A unique virtual-reality (VR) program to be developed at Western has received a $1-million innovation grant from Future Skills Centre, aiming to provide personal support workers (PSWs) access to innovative communication training to help care for people living with dementia.
The simulation program will help PSWs communicate and interact with Nala and James, two lifelike avatars representing people in their mid-70s in the middle stages of dementia.
“We chose to develop this with PSWs because they’re the people who often provide the most hands-on care, and they’re often the people who are most forgotten when it comes to innovation that can help them in their work. They want the training and often don’t get access to it,” said Marie Y. Savundranayagam, professor in the Faculty of Health Sciences and leader of the project.
Called Be EPIC VR, the training program will be “highly interactive, and highly personalized” in its approach and in its evaluation, Savundranayagam said.
Nala’s and James’s responses to the PSWs’ comments and questions will be guided by artificial intelligence to make the avatars’ part of the dialogue as authentic and seemingly improvisational as possible.
Standard PSW training addresses many how-to skills, such as techniques for feeding, bathing and transferring patients from their beds or chairs. The list of duties for each visit can be so long and time-consuming that there can be a tendency to be more task-focused than person-focused.
Yet caregiving is even more complex with people living with dementia, who often have complex communication impairment and behaviours – paradoxically, with a higher need for meaningful social interaction that might not be addressed in conventional PSW training.
“This is about inclusivity on all fronts, including the needs of the PSW and the person living with dementia,” said Savundranayagam, who is also director of the Sam Katz Community Health and Aging Research Unit at Western.
Future Skills Centre is a federal consortium of public and private partners aiming to help Canadians gain the skills they need to thrive in a changing labour market. On Thursday, the organization announced 13 projects would receive funding to create and offer rapid training for in-demand skills in health care, construction and information technology.
The organization provided an initial $419,000 for the first phase of Be EPIC, and has now added another $1 million to develop the VR component.
The virtual training is a high-tech outgrowth of an existing 10-hour post-certification skills-upgrading program developed at Western, in which actors play the roles of people living with dementia while PSWs improve their strategies and skills in effective communication.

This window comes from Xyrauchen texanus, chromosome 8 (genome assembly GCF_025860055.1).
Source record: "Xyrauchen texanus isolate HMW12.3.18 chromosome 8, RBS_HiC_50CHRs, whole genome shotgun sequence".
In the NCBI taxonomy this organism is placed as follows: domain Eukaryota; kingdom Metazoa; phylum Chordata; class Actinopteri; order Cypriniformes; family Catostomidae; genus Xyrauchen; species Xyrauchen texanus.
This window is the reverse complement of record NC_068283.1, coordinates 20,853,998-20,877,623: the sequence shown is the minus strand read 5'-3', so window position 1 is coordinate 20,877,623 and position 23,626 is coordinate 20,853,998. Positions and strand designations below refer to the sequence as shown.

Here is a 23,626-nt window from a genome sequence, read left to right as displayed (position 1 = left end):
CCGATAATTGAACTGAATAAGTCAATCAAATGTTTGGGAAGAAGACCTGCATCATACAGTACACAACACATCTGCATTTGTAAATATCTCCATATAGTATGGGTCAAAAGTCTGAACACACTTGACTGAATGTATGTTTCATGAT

“We emphasize the importance of person-centred care. For example, there are two ways of helping someone get ready for the day. You can walk into the room, pull the covers off and say, ‘It’s time to get going – we need to get ourselves cleaned up, dressed and fed.’ Or you can greet them, ‘Good morning, James, my name is Marie [and wait for a response from James]. I’m your caregiver, and I’m here to help you get ready for the day [and wait for a response from James], How do you feel this morning?’
“In person-centred care, you still get the tasks done – and maybe you even get them done more effectively because it’s done in the context of a person’s history: what they like, what they don’t like, or maybe who they like and who they don’t like. It’s looking around the room and seeing photos of family or events or mementos to understand who and what is important to them.”
The success of the in-person Be EPIC training prompted Savundranayagam and her team to explore how to expand it to other locations. And while conventional online video-training platforms can be useful, a 3D interactive experience is much richer than an online training module could be, she said.
The VR technology is being developed by Motive.io, a Vancouver-based firm that specializes in creating VR training content for employers in scenarios such as mining safety, operating-room protocols, and underground utility locates.
They’re creating simulated bedrooms and using hundreds of speech samples to develop conversational modules, using artificial intelligence, that will fit a range of scenarios that could arise during the training and in real life.
“Our ultimate goal is to deploy this remotely. We’re not expanding to VR because we think it’s cool; we’re expanding because it has potential to reach more people more effectively, to help people more inclusively, without being limited by geography,” Savundranayagam said.